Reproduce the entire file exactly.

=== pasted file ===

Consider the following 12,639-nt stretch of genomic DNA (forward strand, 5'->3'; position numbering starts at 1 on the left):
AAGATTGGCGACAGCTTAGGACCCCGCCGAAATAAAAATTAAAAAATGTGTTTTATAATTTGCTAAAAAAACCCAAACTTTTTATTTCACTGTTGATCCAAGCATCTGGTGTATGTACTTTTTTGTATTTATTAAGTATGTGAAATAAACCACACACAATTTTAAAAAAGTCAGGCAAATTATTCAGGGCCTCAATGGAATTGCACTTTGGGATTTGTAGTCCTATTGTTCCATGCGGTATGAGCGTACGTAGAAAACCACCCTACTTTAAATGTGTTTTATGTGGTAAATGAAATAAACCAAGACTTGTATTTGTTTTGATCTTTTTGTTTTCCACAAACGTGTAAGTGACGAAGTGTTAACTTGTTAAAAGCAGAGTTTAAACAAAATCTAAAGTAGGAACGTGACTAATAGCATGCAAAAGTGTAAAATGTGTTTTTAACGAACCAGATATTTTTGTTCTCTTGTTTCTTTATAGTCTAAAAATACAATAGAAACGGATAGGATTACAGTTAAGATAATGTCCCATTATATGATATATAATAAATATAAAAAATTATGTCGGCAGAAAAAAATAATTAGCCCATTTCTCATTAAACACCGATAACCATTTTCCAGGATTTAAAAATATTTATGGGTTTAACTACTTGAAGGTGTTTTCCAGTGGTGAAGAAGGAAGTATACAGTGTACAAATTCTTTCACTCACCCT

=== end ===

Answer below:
Consider the following 12,639-nt stretch of genomic DNA (forward strand, 5'->3'; position numbering starts at 1 on the left):
AAGATTGGCGACAGCTTAGGACCCCGCCGAAATAAAAATTAAAAAATGTGTTTTATAATTTGCTAAAAAAACCCAAACTTTTTATTTCACTGTTGATCCAAGCATCTGGTGTATGTACTTTTTTGTATTTATTAAGTATGTGAAATAAACCACACACAATTTTAAAAAAGTCAGGCAAATTATTCAGGGCCTCAATGGAATTGCACTTTGGGATTTGTAGTCCTATTGTTCCATGCGGTATGAGCGTACGTAGAAAACCACCCTACTTTAAATGTGTTTTATGTGGTAAATGAAATAAACCAAGACTTGTATTTGTTTTGATCTTTTTGTTTTCCACAAACGTGTAAGTGACGAAGTGTTAACTTGTTAAAAGCAGAGTTTAAACAAAATCTAAAGTAGGAACGTGACTAATAGCATGCAAAAGTGTAAAATGTGTTTTTAACGAACCAGATATTTTTGTTCTCTTGTTTCTTTATAGTCTAAAAATACAATAGAAACGGATAGGATTACAGTTAAGATAATGTCCCATTATATGATATATAATAAATATAAAAAATTATGTCGGCAGAAAAAAATAATTAGCCCATTTCTCATTAAACACCGATAACCATTTTCCAGGATTTAAAAATATTTATGGGTTTAACTACTTGAAGGTGTTTTCCAGTGGTGAAGAAGGAAGTATACAGTGTACAAATTCTTTCACTCACCCT